Born: ABT 1498
Died: BEF 22 Feb / 25 Nov 1558
Buried: Lambeth Parish Church, Surrey, England
Father: Thomas HOWARD (2º D. Norfolk)
Mother: Agnes TILNEY (D. Norfolk)
Married: John De VERE (14° E. Oxford) 15 Apr 1512
Daughter of Thomas Howard, 2nd Duke of Norfolk, and his second wife, Agnes Tilney. We do not know anything about her life until her marriage to John de Vere, nephew and heir of John de Vere, thirteenth Earl of Oxford, was finalized in 1511, but it is highly probable that Anne grew up mainly in Framlingham Castle, the main estate of her family in Norfolk. Oxford died in 1513, and his will shows that the marriage had taken place in Sep 1512. The Howards then obtained guardianship from Anne's husband, the new fourteenth Earl of Oxford, then still a minor, and the couple grew up in the Howard house.
Anne was in the party accompanying Princess Mary on her journey to marry the King of France in 1514. From 7 Jun to 24 Jun 1520, Anne was with the nobles attending the Field of the Cloth of Gold. Oxford attained his majority in Aug 1520 and took livery of his lands. Their marriage was probably officially solemnised and consummated at this point. The couple then moved to Hedingham Castle in Essex, the main seat of the earldom of Oxford.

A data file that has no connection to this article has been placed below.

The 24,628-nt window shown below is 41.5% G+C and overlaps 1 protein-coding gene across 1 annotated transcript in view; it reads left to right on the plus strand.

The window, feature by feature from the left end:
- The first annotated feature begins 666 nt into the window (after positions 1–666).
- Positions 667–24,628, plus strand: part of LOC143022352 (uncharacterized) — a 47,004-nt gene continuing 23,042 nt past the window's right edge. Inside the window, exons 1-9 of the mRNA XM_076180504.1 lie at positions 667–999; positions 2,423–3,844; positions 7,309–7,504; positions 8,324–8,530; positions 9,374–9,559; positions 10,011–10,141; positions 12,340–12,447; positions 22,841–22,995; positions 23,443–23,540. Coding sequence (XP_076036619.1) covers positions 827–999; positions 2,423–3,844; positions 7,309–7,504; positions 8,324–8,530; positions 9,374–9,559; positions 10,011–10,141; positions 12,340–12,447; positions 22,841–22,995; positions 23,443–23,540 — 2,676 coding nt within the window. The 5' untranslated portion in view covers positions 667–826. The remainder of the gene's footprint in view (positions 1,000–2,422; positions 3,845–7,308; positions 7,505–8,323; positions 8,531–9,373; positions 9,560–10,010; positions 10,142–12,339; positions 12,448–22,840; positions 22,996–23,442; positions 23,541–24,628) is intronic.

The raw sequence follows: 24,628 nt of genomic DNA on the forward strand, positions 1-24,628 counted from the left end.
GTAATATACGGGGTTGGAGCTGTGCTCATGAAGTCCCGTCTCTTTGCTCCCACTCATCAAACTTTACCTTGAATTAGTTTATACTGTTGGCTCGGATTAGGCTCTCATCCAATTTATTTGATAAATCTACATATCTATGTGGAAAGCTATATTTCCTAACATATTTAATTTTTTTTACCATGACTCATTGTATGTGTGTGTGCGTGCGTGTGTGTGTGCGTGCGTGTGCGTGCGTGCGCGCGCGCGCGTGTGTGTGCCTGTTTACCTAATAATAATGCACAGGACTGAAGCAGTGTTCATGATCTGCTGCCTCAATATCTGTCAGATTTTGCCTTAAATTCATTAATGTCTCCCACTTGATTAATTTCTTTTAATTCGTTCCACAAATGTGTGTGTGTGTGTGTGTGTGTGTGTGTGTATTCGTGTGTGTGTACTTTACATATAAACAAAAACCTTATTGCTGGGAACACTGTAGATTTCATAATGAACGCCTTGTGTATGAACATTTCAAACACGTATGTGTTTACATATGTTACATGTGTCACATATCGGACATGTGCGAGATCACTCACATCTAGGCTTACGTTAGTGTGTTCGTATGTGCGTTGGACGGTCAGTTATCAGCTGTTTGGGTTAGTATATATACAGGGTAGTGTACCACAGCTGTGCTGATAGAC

Apparently, the new freedom was not easy for the young Oxford, who began to behave irresponsibly and arrogant, he dressed lavishly, drank and ate too much, did not manage his money or property, spent all his time hunting, had bad company. He treated Anne very badly, while she struggled to manage her husband and her household. Anne had taken on more household management than wives generally did, incurring Oxford’s displeasure. The main source for this time is a series of letters between Anne, her husband Oxford, and Cardinal Wolsey, preserved in the Henrician state papers. The letters began on 5 Apr 1523.
Elizabeth Stafford extended continual hospitality to her to her half-sister-in-law Anne, Countess of Oxford, who stayed with Elizabeth to escape marital problems. The Howards and Wolsey became involved and an unusual ordinance was enrolled in the court of Chancery in Feb 1524, regulating Oxford’s behaviour and sending the couple back to live with Anne’s father.The ordinance indicated that it did not grant subsidies nor annuities without the advice of Cardinal Wolsey, to avoid ‘the great Decaie of his Lands’ could be avoided; he was to ‘use himself honourably, prudently, and sadly, forbearinge all riotous and wild companies, excessive and superfluous apparel’; ‘have a vigilant regard that he use not much to drink hot wines, ne to drink or sitt up late’; ‘moderate his hunteing or other Disports’; ‘give no Ear to simple or evil tongued Persons’; and ‘lovinglie, familiarlie, and kindlie intreate and demeane himself towards the said Countesse his wife’.